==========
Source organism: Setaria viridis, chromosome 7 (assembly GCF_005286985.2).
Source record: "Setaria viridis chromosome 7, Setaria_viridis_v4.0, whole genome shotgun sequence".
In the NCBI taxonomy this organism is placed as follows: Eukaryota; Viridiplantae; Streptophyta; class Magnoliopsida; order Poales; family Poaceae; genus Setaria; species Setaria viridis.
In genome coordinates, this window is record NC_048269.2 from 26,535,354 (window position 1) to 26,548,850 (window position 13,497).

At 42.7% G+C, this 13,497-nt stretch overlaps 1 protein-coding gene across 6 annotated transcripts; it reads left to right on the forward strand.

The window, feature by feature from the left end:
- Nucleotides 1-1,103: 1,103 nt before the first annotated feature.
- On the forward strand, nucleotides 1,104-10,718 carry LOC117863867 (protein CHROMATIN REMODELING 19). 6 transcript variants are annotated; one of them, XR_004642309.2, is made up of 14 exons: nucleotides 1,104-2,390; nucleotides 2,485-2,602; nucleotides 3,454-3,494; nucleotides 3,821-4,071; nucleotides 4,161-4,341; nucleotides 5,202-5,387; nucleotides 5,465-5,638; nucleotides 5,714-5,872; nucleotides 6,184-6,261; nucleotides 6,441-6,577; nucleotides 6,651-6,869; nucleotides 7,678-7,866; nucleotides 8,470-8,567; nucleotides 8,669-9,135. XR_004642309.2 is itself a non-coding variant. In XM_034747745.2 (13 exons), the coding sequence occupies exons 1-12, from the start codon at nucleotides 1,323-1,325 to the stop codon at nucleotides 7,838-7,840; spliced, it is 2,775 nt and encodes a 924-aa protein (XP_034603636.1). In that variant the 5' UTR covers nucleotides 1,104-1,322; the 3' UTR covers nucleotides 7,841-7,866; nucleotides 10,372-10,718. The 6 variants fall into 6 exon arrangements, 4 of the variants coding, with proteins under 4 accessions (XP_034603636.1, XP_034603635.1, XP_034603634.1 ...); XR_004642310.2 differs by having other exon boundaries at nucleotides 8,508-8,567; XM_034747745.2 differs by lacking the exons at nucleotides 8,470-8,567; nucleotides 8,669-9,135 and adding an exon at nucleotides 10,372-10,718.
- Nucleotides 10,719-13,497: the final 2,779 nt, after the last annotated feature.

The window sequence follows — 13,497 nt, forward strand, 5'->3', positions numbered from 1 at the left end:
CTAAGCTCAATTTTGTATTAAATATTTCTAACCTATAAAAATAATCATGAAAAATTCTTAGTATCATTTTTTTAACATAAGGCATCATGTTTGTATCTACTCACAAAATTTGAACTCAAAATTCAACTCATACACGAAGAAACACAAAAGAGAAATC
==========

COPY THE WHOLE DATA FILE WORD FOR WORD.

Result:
Source organism: Setaria viridis, chromosome 7 (assembly GCF_005286985.2).
Source record: "Setaria viridis chromosome 7, Setaria_viridis_v4.0, whole genome shotgun sequence".
In the NCBI taxonomy this organism is placed as follows: Eukaryota; Viridiplantae; Streptophyta; class Magnoliopsida; order Poales; family Poaceae; genus Setaria; species Setaria viridis.
In genome coordinates, this window is record NC_048269.2 from 26,535,354 (window position 1) to 26,548,850 (window position 13,497).

At 42.7% G+C, this 13,497-nt stretch overlaps 1 protein-coding gene across 6 annotated transcripts; it reads left to right on the forward strand.

The window, feature by feature from the left end:
- Nucleotides 1-1,103: 1,103 nt before the first annotated feature.
- On the forward strand, nucleotides 1,104-10,718 carry LOC117863867 (protein CHROMATIN REMODELING 19). 6 transcript variants are annotated; one of them, XR_004642309.2, is made up of 14 exons: nucleotides 1,104-2,390; nucleotides 2,485-2,602; nucleotides 3,454-3,494; nucleotides 3,821-4,071; nucleotides 4,161-4,341; nucleotides 5,202-5,387; nucleotides 5,465-5,638; nucleotides 5,714-5,872; nucleotides 6,184-6,261; nucleotides 6,441-6,577; nucleotides 6,651-6,869; nucleotides 7,678-7,866; nucleotides 8,470-8,567; nucleotides 8,669-9,135. XR_004642309.2 is itself a non-coding variant. In XM_034747745.2 (13 exons), the coding sequence occupies exons 1-12, from the start codon at nucleotides 1,323-1,325 to the stop codon at nucleotides 7,838-7,840; spliced, it is 2,775 nt and encodes a 924-aa protein (XP_034603636.1). In that variant the 5' UTR covers nucleotides 1,104-1,322; the 3' UTR covers nucleotides 7,841-7,866; nucleotides 10,372-10,718. The 6 variants fall into 6 exon arrangements, 4 of the variants coding, with proteins under 4 accessions (XP_034603636.1, XP_034603635.1, XP_034603634.1 ...); XR_004642310.2 differs by having other exon boundaries at nucleotides 8,508-8,567; XM_034747745.2 differs by lacking the exons at nucleotides 8,470-8,567; nucleotides 8,669-9,135 and adding an exon at nucleotides 10,372-10,718.
- Nucleotides 10,719-13,497: the final 2,779 nt, after the last annotated feature.

The window sequence follows — 13,497 nt, forward strand, 5'->3', positions numbered from 1 at the left end:
CTAAGCTCAATTTTGTATTAAATATTTCTAACCTATAAAAATAATCATGAAAAATTCTTAGTATCATTTTTTTAACATAAGGCATCATGTTTGTATCTACTCACAAAATTTGAACTCAAAATTCAACTCATACACGAAGAAACACAAAAGAGAAATC